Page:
To make sure your contributors provide details in a consistent format, consider providing a document template to capture details for common topics such as:
  • Overview
  • Prerequisites
  • Procedural steps
  • What’s next

4. Document new and updated features

When a feature is added or updated, ask that it be documented. You can even provide guidelines to capture key information. Initially, some may think it cumbersome to require that  instructions be provided early in the development process. However, think of documentation to be like testing in that nobody really wants to do it but things work so much better. Sufficient testing and teaching are good for quality and momentum.

Code reviewers and maintainers of open source software have power. Code reviewers can (and should) withhold approval until documentation is sufficient.

Remember, not all changes require documentation updates. Here’s a good rule of thumb:

If an update to a project will require users to change their behavior, then documentation updates may be required.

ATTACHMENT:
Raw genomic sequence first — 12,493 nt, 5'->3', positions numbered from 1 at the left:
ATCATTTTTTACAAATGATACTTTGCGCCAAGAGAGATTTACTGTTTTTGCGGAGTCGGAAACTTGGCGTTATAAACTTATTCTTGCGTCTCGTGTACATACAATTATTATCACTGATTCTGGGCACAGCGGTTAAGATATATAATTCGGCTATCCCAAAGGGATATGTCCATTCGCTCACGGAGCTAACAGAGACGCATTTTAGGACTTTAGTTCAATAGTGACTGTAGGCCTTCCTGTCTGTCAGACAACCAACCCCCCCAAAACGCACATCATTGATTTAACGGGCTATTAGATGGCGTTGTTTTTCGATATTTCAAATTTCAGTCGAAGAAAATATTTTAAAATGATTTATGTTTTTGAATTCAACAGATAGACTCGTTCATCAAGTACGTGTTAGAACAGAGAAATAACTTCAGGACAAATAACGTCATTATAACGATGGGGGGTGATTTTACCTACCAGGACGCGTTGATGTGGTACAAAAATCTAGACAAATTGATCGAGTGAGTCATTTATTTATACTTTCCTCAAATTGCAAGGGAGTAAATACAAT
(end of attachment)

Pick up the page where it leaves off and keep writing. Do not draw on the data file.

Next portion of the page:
If not, how will your customers find the new feature you worked so hard to implement? Said another way, if a change doesn't require tests, it probably doesn't require docs, either. Use your best judgement. For example, code refactoring and experimental tweaks need not be tested or documented.

As always, simplify and automate this process as much as possible. At Google, teams can enforce a presubmit check that either looks for a flag that indicates a doc update isn't necessary (presubmit checks for style issues can prevent a lot of arguments, too). We also allow owners of a file to submit changes without a review.

If your team balks at this requirement, remind them that simple project documentation is about sharing the information you have in your head so that many others can access it later without bothering you.